Frum says nothing more than the clear truth, but dozens of people jumped up to tell him he was a mean, bad, stupid person. They are all anonymous internet commenters, and they don’t get any kind of measurable benefit from it. All they get is the warm, fuzzy feeling that they are a good person and Frum is a bad person. All the moronic lies we are confronted with every day are based on nothing more than this.


About thrasymachus33308

I like fast cars, fast women and southern-fried rock. I have an ongoing beef with George Orwell. I take my name from a character in Plato's "Republic" who was exasperated with the kind of turgid BS that passed for deep thought and political discourse in that time and place, just as I am today. The character, whose name means "fierce fighter" was based on a real person but nobody knows for sure what his actual political beliefs were. I take my pseudonym from a character in an Adam Sandler song who was a obnoxious jerk who pissed off everybody.
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5 Responses to “Good Boy! Gooood Boy!”

  1. Heil Hizzle says:

    “All they get is the warm, fuzzy feeling that they are a good person and Frum is a bad person. All the moronic lies we are confronted with every day are based on nothing more than this.”

    Yeah, but somewhere in the recesses of their mind they know they’re full of shit, and they are scared of us because we aren’t. I post regularly at “Huffington Post” and “Mother Jones,” and everything I say there i say at “American Renaissance.”

    Try this some time. Take any issue on which they think they have the high ground and all the answers. Say, immigration for example. Come up with a cogent argument, buttressed by perhaps some real stats from a study with a solid methodology. Make your point in a couple paragraphs or less. Then watch, as all of the liberals either tepidly agree with you, give you a “like” or ignore you altogether.

    They won’t argue most of the time. They search out the conservative who has a right to be angry but not the tools to correctly express himself. That is their dream confrontation, because they are good at ignoring the action that gave rise to the reactionary, and pointing at him as the source of all their troubles.

    Still, as you mentioned (a couple years back, I think), even if you don’t accomplish much with this tactic, it pisses them off, and one comment piercing their hermetically-sealed echo chamber can ruin a liberal’s day. 🙂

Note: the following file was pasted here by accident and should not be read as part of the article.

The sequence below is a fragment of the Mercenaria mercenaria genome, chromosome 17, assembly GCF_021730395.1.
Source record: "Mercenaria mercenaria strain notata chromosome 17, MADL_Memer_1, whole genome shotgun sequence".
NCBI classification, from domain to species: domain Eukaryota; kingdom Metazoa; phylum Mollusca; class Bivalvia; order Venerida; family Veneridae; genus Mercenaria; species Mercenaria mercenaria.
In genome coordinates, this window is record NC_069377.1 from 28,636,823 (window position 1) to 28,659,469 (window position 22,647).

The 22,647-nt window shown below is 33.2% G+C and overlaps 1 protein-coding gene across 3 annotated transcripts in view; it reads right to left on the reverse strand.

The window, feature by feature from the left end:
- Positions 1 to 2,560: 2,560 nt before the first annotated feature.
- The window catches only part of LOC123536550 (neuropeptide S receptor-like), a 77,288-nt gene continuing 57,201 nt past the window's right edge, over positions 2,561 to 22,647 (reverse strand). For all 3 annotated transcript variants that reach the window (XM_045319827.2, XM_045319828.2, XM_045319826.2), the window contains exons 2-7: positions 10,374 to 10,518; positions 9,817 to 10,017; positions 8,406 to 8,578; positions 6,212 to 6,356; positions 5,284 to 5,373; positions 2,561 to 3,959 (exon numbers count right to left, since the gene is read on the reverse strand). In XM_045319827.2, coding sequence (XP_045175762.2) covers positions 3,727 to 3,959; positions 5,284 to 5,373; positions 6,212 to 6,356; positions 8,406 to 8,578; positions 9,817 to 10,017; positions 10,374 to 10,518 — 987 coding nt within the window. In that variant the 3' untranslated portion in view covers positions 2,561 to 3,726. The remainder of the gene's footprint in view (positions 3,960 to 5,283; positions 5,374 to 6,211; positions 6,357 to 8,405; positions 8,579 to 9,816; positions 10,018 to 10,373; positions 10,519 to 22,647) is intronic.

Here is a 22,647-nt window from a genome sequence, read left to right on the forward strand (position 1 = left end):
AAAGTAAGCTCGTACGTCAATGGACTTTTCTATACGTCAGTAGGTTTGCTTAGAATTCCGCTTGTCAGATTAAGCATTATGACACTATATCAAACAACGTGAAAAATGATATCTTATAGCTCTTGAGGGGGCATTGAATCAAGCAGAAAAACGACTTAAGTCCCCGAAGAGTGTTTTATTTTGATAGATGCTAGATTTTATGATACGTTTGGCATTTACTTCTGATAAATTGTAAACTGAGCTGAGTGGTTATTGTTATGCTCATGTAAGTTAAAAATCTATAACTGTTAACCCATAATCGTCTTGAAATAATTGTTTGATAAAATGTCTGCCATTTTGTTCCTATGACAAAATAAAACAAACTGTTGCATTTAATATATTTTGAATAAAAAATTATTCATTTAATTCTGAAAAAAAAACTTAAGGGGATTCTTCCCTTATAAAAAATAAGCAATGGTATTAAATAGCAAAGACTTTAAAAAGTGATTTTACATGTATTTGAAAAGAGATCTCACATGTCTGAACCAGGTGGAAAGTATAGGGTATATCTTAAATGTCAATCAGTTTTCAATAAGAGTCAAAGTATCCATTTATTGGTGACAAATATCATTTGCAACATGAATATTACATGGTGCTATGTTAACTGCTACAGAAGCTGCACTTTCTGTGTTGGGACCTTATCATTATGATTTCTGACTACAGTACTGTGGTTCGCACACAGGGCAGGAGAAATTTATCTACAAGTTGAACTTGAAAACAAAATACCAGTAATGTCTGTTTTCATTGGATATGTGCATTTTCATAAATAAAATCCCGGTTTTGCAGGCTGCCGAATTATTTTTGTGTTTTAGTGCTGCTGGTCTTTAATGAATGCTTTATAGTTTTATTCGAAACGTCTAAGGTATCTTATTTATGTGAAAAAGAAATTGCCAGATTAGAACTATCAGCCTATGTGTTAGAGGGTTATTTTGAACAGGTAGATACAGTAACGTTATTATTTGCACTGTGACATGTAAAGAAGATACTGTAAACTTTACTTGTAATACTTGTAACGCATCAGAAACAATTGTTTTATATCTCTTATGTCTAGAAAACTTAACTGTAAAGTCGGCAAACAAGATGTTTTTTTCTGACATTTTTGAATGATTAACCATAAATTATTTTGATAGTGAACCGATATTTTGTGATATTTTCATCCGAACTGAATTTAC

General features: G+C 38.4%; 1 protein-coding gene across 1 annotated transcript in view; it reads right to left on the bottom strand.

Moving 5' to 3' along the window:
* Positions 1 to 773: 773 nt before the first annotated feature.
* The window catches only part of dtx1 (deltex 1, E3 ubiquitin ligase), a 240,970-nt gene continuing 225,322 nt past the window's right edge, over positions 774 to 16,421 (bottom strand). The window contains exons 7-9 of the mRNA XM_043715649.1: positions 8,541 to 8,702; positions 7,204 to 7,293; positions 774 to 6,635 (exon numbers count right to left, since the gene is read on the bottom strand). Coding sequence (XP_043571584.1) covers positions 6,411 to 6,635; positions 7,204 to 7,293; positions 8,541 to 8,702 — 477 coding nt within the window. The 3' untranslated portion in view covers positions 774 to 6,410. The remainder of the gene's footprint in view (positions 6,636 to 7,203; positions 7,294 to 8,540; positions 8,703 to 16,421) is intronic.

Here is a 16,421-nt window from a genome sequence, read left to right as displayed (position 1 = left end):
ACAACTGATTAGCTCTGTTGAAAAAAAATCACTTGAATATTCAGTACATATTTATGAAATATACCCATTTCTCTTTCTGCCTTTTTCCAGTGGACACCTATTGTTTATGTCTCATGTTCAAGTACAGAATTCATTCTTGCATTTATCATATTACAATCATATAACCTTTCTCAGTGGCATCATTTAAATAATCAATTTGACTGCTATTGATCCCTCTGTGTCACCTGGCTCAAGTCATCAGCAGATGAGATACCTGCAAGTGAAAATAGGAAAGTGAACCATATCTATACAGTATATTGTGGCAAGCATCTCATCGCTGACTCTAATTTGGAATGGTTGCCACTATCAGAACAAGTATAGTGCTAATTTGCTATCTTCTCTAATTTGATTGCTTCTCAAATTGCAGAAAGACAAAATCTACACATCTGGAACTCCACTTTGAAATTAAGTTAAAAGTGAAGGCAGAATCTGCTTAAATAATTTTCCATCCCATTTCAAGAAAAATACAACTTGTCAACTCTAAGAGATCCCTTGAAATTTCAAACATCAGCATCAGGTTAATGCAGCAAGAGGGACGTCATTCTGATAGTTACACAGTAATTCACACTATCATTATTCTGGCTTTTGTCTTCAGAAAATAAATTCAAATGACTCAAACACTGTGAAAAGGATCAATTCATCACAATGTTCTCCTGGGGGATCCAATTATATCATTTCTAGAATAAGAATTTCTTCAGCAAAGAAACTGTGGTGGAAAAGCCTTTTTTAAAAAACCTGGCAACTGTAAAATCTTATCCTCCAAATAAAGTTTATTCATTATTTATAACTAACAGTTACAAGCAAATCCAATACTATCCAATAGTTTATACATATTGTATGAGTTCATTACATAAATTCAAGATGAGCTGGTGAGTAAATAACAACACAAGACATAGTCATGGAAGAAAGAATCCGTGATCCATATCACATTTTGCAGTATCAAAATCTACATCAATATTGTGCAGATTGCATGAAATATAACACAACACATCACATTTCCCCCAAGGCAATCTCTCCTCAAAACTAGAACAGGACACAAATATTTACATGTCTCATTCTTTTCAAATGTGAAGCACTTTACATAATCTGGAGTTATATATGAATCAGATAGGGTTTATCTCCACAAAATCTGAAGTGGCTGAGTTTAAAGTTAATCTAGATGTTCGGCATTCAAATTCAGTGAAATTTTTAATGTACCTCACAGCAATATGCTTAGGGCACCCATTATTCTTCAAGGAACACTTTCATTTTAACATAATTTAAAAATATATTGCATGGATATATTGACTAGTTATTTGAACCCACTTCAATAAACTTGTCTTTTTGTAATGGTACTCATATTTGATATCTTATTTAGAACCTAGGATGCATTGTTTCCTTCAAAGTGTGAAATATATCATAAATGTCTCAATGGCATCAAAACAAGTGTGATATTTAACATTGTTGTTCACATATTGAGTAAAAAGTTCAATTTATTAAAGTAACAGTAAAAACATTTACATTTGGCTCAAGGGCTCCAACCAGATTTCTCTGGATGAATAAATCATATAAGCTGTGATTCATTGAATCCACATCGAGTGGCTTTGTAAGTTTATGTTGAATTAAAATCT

2. spandrell says:

    I think there’s two dimensions to it.
    One is pure mass psychology, and how people will believe anything in particular if sufficiently pushed, and once you reach a critical mass the ideology just flows on its own.

    Then there are the objective criteria than an ideology needs to get popular, i.e. it has to appeal to inborn cognitive biases that make people feel good, which creates a positive feedback loop with the above propaganda.

  3. Ryu says:

    Hmm. My old associates at colony of commodus always talked about technologies of decentralization. You’ve taken the opposite stand.

  4. cassander says:

    but did the same desire to go along to get along not exist in communist states? Of course it did. the question is not “how does the system use that impulse” but why is it so much more successful at using that impulse than other systems seem to be.

  5. RS says:

    I haven’t seen diachronic data on Black self-esteem, but I’m not so inclined to believe it has changed all that much, necessarily. That academic might have just been a huckster. Or perhaps the truth lies on the middle ground between those two possibilities.

    On the cult of self-esteem, I think there may be something American about its origins — based not just on the weird ideals imported to America (largely to New England), but also on the cheap land that made people more equal.

    I recently cracked Hemingway’s stories — somewhat less impressive than I remembered from being a lad, though many favorites stood among the ‘unpublished’ ones in the back of the ‘Finca Viglia(?)’ edition, which I don’t have anymore. Anyway, I remember Hemingway’s brief comment about how the medals he got were for nothing much while the WWI and/or Spanish War Europeans he consorted with actually got theirs for elite acts. While this is fiction, I’m pretty sure it was based on his actual experiences as a WWI ambulance driver (perhaps exposed to considerable fire, not sure) and later as a close observer of the Spanish War.

    This difference in decorations policy may have occurred partly because the Europeans had more at stake in these wars — real shit — while Americans in WWI were just making the world safe for democracy vis-a-vis the vile Hun or whatever, which is not really as real. But it may also have been a function of a cultural difference, with more of a hierarchical differentiation persisting in Europe, vs American equalism. This may be an early example of equalism being translated into a concrete cultural practice of universal self-esteem.